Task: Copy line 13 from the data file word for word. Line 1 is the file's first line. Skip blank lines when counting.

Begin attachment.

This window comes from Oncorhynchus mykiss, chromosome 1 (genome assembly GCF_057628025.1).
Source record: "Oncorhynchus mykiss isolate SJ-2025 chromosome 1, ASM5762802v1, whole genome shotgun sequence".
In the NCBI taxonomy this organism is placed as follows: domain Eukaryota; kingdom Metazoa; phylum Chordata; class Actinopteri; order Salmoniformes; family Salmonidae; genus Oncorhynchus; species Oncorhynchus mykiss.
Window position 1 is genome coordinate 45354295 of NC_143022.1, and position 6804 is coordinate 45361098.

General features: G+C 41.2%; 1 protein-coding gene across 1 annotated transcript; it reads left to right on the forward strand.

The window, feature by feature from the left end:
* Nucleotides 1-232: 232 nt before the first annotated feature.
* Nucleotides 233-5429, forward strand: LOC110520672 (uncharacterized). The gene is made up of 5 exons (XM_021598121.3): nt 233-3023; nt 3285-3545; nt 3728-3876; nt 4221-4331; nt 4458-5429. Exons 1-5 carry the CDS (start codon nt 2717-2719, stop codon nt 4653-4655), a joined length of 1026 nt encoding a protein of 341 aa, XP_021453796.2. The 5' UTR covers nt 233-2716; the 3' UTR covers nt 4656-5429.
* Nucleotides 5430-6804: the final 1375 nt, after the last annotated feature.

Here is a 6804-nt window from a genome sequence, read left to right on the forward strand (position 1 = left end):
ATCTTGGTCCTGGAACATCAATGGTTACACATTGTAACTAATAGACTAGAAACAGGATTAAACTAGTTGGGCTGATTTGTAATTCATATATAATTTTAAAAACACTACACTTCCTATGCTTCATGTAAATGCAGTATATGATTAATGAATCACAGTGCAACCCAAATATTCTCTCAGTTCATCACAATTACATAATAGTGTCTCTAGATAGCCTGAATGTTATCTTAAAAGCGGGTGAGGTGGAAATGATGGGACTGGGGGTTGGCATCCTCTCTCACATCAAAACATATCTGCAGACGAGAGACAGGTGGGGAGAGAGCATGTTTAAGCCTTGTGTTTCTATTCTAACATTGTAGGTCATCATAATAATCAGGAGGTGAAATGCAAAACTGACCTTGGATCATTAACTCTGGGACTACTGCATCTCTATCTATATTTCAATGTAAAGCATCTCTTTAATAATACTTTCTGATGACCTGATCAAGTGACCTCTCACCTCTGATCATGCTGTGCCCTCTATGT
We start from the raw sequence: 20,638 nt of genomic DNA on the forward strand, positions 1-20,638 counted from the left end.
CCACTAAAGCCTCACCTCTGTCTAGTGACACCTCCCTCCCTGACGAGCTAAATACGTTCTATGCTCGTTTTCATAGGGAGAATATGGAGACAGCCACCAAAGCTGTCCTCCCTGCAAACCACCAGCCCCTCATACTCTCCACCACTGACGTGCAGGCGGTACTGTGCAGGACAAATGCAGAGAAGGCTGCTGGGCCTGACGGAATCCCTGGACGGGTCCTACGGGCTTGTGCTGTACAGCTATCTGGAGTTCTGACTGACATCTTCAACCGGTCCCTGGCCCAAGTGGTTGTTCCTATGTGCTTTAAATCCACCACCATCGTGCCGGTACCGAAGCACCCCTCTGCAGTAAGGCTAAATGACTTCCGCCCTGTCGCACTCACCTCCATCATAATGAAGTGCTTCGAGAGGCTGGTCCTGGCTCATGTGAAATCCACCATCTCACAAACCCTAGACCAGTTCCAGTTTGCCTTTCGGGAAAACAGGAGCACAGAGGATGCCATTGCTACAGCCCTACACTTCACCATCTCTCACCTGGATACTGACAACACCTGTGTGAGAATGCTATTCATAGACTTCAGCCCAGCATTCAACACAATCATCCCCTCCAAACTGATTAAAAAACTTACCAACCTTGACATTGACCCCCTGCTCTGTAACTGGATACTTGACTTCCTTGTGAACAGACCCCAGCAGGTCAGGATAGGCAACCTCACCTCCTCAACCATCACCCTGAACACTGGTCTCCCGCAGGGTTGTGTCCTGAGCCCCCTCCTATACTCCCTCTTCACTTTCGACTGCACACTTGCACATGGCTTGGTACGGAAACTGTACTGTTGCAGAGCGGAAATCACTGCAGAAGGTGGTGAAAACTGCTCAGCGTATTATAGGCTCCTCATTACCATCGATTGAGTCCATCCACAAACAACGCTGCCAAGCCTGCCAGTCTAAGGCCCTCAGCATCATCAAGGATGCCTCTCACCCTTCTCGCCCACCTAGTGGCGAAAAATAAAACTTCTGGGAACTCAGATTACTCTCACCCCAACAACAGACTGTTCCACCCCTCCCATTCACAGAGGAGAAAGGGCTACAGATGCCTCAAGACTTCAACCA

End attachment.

CCACTAAAGCCTCACCTCTGTCTAGTGACACCTCCCTCCCTGACGAGCTAAATACGTTCTATGCTCGTTTTCATAGGGAGAATATGGAGACAGCCACCAAAGCTGTCCTCCCTGCAAACCACCAGCCCCTCATACTCTCCACCACTGACGTGCAGGCGGTACTGTGCAGGACAAATGCAGAGAAGGCTGCTGGGCCTGACGGAATCCCTGGACGGGTCCTACGGGCTTGTGCTGTACAGCTATCTGGAGTTCTGACTGACATCTTCAACCGGTCCCTGGCCCAAGTGGTTGTTCCTATGTGCTTTAAATCCACCACCATCGTGCCGGTACCGAAGCACCCCTCTGCAGTAAGGCTAAATGACTTCCGCCCTGTCGCACTCACCTCCATCATAATGAAGTGCTTCGAGAGGCTGGTCCTGGCTCATGTGAAATCCACCATCTCACAAACCCTAGACCAGTTCCAGTTTGCCTTTCGGGAAAACAGGAGCACAGAGGATGCCATTGCTACAGCCCTACACTTCACCATCTCTCACCTGGATACTGACAACACCTGTGTGAGAATGCTATTCATAGACTTCAGCCCAGCATTCAACACAATCATCCCCTCCAAACTGATTAAAAAACTTACCAACCTTGACATTGACCCCCTGCTCTGTAACTGGATACTTGACTTCCTTGTGAACAGACCCCAGCAGGTCAGGATAGGCAACCTCACCTCCTCAACCATCACCCTGAACACTGGTCTCCCGCAGGGTTGTGTCCTGAGCCCCCTCCTATACTCCCTCTTCACTTTCGACTGCACACTTGCACATGGCTTGGTACGGAAACTGTACTGTTGCAGAGCGGAAATCACTGCAGAAGGTGGTGAAAACTGCTCAGCGTATTATAGGCTCCTCATTACCATCGATTGAGTCCATCCACAAACAACGCTGCCAAGCCTGCCAGTCTAAGGCCCTCAGCATCATCAAGGATGCCTCTCACCCTTCTCGCCCACCTAGTGGCGAAAAATAAAACTTCTGGGAACTCAGATTACTCTCACCCCAACAACAGACTGTTCCACCCCTCCCATTCACAGAGGAGAAAGGGCTACAGATGCCTCAAGACTTCAACCA